The Conversations We're Avoiding About Fetal Alcohol Spectrum Disorder
Here we are again. Another study shows that the U.K. is among the top countries for drinking alcohol during pregnancy. A new Norwegian study shows that 28.5 percent of women in the U.K. drink when they know they are pregnant – placing the UK ahead of Russia (26.5 percent) and Switzerland (20.9 percent). This follows on from an earlier predictive study by the Canadian Centre for Addiction and Mental Health (CAMH) that showed more than 40 percent of pregnant women in the U.K. drink alcohol. The difference between these numbers can and will be debated by the experts. But let’s not miss the point.
The implication is staggering.
These figures show that entirely too many pregnancies risk damage to the brain and bones of the developing embryo or fetus. Most people are shocked to learn that fetal alcohol spectrum disorder (FASD) is considered to be more prevalent than autism. In fact, many kids with FASD are misdiagnosed as having autism. Our son was, originally.
We have to reframe how we think about this issue, beyond the stigma. The Norwegian study shows that women who are older and more highly educated are more likely to drink during pregnancy. Another recent study showed that “75 percent of women who do drink during pregnancy are consuming alcohol together with a partner. Of these women, 40 percent of drinking episodes are initiated by male partners.”
In a country like the U.K. where the pub culture run deep, this lack of awareness and such widespread drinking during pregnancy means that several thousand kids each year are unknowingly born with a hidden disability. They may face lifelong challenges with executive functioning – compromising their ability to think abstractly, to link cause and effect, and to process multi-step instructions. They may require additional cognitive support and find it difficult to control their impulses. Their brains may easily become overloaded by stimuli they cannot process quickly enough, causing meltdowns and in some cases violent outbursts. These kids will grow into adults whose lives can be successful, but who will require an underpinning of consistent support and understanding to help them achieve their potential.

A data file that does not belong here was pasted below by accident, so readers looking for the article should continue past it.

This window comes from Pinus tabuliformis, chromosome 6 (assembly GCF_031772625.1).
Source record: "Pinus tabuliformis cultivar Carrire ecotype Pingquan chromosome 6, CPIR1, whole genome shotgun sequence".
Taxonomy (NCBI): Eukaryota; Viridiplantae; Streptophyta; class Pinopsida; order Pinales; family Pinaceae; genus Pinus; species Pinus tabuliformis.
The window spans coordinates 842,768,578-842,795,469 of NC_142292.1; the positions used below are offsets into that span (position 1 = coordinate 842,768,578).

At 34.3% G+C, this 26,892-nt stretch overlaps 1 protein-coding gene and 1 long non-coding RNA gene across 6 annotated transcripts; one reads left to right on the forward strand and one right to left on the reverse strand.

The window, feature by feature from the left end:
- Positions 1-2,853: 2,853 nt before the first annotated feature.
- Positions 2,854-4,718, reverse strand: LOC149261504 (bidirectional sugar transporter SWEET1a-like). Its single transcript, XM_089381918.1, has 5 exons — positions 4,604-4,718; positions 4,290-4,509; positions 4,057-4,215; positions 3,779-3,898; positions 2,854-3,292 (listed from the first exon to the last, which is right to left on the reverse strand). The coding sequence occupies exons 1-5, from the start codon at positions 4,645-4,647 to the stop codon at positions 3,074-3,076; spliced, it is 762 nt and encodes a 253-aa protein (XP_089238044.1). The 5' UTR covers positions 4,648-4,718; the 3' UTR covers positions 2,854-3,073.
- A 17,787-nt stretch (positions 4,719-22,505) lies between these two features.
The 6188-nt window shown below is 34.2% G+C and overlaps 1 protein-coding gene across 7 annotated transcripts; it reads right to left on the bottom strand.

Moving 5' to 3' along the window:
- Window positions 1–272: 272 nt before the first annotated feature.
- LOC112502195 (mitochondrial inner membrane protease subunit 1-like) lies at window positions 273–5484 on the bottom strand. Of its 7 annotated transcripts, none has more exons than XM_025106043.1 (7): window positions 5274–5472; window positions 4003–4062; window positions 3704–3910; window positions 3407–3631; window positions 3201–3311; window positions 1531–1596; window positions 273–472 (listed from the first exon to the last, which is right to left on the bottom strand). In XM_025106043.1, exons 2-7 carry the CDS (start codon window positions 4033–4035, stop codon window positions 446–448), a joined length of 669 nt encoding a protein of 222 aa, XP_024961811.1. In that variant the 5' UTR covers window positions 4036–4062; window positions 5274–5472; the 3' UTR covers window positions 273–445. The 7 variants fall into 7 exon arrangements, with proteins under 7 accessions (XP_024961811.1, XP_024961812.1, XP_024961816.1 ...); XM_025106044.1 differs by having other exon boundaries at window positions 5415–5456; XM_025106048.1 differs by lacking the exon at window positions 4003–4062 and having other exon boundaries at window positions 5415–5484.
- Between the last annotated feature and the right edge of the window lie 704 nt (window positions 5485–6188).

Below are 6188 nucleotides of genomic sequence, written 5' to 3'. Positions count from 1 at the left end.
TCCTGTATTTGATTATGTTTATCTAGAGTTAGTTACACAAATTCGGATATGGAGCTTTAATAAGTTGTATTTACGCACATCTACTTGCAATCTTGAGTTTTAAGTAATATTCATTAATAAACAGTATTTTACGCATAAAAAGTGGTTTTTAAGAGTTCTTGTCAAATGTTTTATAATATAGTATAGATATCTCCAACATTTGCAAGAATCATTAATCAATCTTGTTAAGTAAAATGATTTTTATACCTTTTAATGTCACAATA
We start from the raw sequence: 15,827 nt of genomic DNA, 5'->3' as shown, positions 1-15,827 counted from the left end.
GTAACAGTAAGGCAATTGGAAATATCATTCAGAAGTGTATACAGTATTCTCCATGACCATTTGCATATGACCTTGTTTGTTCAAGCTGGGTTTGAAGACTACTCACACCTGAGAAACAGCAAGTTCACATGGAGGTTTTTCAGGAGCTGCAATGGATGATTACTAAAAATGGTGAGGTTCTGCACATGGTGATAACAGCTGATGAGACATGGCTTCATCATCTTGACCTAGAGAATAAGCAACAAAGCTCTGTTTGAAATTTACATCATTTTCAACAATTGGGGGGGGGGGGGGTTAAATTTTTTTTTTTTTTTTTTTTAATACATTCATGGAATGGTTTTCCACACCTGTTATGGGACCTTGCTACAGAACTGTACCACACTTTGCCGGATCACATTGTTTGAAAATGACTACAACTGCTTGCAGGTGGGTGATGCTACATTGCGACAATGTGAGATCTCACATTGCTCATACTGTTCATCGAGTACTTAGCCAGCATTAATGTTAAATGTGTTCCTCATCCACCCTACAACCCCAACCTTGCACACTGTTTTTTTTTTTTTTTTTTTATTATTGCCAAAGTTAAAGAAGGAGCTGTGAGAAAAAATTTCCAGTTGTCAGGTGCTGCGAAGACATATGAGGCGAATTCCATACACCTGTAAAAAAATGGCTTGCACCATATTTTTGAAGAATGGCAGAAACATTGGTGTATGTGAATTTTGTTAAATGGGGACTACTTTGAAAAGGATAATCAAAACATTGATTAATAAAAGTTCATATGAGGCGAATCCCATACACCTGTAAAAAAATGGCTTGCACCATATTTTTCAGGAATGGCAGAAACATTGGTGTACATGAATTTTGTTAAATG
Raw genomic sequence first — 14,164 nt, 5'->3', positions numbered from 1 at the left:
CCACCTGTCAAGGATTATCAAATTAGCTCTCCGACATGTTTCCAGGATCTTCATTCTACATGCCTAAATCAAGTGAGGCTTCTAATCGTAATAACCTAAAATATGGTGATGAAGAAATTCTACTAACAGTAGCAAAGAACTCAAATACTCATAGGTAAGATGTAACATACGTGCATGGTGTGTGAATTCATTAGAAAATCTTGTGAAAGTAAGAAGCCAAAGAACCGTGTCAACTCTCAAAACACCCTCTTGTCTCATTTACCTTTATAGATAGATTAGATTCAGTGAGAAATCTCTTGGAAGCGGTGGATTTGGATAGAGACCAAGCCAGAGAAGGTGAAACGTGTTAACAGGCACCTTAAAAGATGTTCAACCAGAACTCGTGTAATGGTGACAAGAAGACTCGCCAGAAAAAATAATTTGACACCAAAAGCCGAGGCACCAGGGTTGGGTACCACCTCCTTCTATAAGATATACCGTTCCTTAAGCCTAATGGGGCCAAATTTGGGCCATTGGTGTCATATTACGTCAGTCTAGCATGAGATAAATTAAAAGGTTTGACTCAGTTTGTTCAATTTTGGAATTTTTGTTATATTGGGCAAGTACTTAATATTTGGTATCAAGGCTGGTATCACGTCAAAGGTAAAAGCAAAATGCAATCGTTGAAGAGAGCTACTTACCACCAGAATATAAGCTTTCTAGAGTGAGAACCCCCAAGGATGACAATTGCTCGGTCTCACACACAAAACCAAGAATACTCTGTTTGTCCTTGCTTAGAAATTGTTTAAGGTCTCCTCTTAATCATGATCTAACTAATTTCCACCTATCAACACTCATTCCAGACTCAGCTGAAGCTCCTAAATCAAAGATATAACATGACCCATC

The U.K.’s response to FASD lags dangerously behind other countries, at great cost to individuals, their families and society at large.
Funding for diagnosis and support can be a post-code lottery. Despite the fact that the government recently stated it is the responsibility of local Clinical Commissioning Groups to commission relevant services, far too often this responsibility is ignored, under-addressed, and/or under-funded by straining bureaucracies. This bureaucratic nightmare can be compounded by misinformation or prejudice. Families can find the process of seeking a diagnosis bewildering. They are often turned away or denied access to professionals adequately informed on FASD.
Even professionals misunderstand the fact that for every child with the facial features of the more widely known fetal alcohol syndrome, experts say there may be as many as nine or 10 others out there on the spectrum with no visible sign of the disability. Parents, including courageous birth mothers who confirm drinking during pregnancy, are often discouraged from seeking a diagnosis by professionals who tell them not to “label” their child. This can deny the child and those around him or her the lens that allows a proper understanding of the whole child to unfold.
Many schools remain unaware, uninformed and/or unwilling to address the needs of those with FASD. There are kids in classrooms across the U.K. who are undiagnosed, unsupported and drowning in an increasingly inflexible educational system. Recently we have seen reports that schools are cutting TA positions, that most basic of support for kids with disabilities.
Denial, refusing to work with concerned families, and spouting on about inclusion while denying kids access to education to which they are entitled is quite frankly, shameful, and totally unworthy of a supposedly caring society. Families, foster care and adoption services are being strained beyond their limits.
Worst of all, as a result of society’s inaction on so many levels, kids are hurting. Unsupported and misunderstood, they often encounter challenges that compound as they grow older, when the school’s curriculum becomes more abstract, social relations become even more confusing, and pressures increase all around. With depressing predictability, they are labeled behavioral problems. They too often end up self-medicating, getting into trouble, or worse. This societal head-in-the-sand approach to the figures about drinking in pregnancy leads to a very dark place for too many. These negative outcomes can often be avoided with proper awareness, diagnosis, understanding and support.
People with FASD deserve the dignity of a diagnosis and access to education and services to which they are entitled due to their disability.
The guidance from the leading medical authorities in the U.K. is clear: “If you are pregnant or think you could become pregnant, the safest approach is not to drink alcohol at all.”
Why aren’t we listening? We’re willing to give up soft cheese during pregnancy but not alcohol, despite the risk of brain damage? I just don’t get it.
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Thinkstock photo by Emituu.